This book presents a study of the career of Charles R. Crane, a central player in President Woodrow Wilson’s entourage. In the wake of the U.S. intervention in the Great War, Crane participated in important diplomatic and fact-finding missions. Leclair follows Crane through revolutionary Russia and on the Western front, in the emerging countries born out of the Ottoman Empire, and then in postwar China. In the process, Leclair’s book offers original insights into some of the major domestic and international decisions that define Wilson’s presidency and its legacy in the history of the United States and of international relations, most notably Wilson’s motivation and effort to bring about a new world order under American political and moral leadership. Leclair convincingly portrays Crane as a proponent of the principle of self-determination –one, indeed, whose aversion to colonialism predated Wilson’s international vision as formulated in his Fourteen Points. While a convergence of reform interest and humanitarian concerns brought Crane and Wilson together on some of the most complex issues of the time, Crane’s vision –propelled by a genuine philanthropic commitment—adds substance to what has largely been derided as empty Wilsonian idealism. The thematic structure of this book, the quality of its narration, and the wealth of information it contains, are added elements that make it an excellent contribution to the field of U.S. history. It could be used as a an assigned reading in college or university courses, especially in advanced American history, American Political thought and international relations courses.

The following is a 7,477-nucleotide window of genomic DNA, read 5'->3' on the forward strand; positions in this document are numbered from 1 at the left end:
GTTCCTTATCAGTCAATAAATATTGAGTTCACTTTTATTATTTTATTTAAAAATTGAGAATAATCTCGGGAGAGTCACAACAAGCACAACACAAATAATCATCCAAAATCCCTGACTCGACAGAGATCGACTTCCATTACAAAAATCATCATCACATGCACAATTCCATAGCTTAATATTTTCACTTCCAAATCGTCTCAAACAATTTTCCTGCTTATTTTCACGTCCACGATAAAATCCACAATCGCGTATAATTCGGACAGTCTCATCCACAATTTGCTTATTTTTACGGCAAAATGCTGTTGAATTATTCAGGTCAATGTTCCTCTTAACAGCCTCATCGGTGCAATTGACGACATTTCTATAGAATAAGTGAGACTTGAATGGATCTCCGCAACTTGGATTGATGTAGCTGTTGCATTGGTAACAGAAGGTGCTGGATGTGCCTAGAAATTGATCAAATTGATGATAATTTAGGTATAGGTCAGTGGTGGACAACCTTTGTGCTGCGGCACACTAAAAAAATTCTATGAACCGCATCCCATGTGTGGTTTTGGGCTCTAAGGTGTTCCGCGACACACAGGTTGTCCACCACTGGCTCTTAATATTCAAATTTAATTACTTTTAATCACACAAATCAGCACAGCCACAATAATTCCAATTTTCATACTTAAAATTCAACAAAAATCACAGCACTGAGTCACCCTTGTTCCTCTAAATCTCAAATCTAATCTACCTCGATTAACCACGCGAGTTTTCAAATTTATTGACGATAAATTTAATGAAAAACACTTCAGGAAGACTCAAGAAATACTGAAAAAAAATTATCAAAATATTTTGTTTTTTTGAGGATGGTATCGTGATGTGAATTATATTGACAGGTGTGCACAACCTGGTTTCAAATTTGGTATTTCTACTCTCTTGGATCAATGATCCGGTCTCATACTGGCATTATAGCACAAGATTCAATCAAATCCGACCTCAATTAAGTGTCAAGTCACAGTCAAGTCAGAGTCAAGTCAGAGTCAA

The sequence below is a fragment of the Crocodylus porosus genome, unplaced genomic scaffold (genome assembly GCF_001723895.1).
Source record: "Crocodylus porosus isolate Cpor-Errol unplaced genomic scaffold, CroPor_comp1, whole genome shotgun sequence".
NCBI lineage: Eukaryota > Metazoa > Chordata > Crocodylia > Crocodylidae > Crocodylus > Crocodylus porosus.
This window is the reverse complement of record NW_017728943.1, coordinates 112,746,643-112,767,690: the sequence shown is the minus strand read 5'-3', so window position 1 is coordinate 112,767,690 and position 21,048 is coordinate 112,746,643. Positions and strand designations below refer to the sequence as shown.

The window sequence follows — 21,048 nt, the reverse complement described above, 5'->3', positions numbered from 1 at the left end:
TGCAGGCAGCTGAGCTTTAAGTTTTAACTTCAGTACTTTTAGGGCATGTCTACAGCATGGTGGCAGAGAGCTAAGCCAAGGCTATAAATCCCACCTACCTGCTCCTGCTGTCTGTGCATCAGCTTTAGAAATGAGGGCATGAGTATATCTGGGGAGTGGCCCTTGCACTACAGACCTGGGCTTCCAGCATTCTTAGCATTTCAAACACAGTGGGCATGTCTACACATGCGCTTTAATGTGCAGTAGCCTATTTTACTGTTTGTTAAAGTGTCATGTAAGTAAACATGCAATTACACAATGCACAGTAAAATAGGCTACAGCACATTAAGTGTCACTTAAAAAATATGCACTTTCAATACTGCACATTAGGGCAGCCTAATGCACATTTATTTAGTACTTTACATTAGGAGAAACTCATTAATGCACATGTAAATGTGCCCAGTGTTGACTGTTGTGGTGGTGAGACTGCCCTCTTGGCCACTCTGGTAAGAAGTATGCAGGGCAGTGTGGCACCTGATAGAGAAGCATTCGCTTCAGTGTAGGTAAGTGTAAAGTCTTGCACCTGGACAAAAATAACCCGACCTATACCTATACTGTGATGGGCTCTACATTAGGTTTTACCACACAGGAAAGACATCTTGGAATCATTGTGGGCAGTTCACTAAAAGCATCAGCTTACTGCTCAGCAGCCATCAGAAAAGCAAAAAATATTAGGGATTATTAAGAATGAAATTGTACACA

As is the case with many historians, the direction taken by my research and analysis at the start of my university career was shaped by one defining event. I had just started my B.A. in history at the Université de Montréal in 2001 when two planes collided with the World Trade Center’s twin towers in New York and a third crashed into the Pentagon, destroying these prime symbols and instruments of America’s economic and military supremacy. The American government quickly declared a “war on terrorism” and justified it with a renewed wave of puritanical rhetoric inherited from the “republican revolution” in the mid 1990s. Beyond feeling compassion for the shocking images of the September 11 attacks, however, the world also acknowledged how, with its arrogant hegemony, the American empire had certainly brought upon itself the condemnation of those who had been left behind among the nations.
The contrast between the unilateral conservatism (“neither isolationist nor arrogant”) of President Bush’s foreign policy during his presidential campaign in 2000 and his simultaneously religious and belligerent language after the event demonstrates the importance of the tragedy that took place on September 11. Yet the efficiency of his tone, confirmed by his dramatic increase in popularity since the invasion of Afghanistan, suggests that this moralistic approach to foreign policy, coupled with a clear desire for security, struck a ← vii | viii → chord in the American population. The success of this neo-Puritan rhetoric in the United States, for its part, can...
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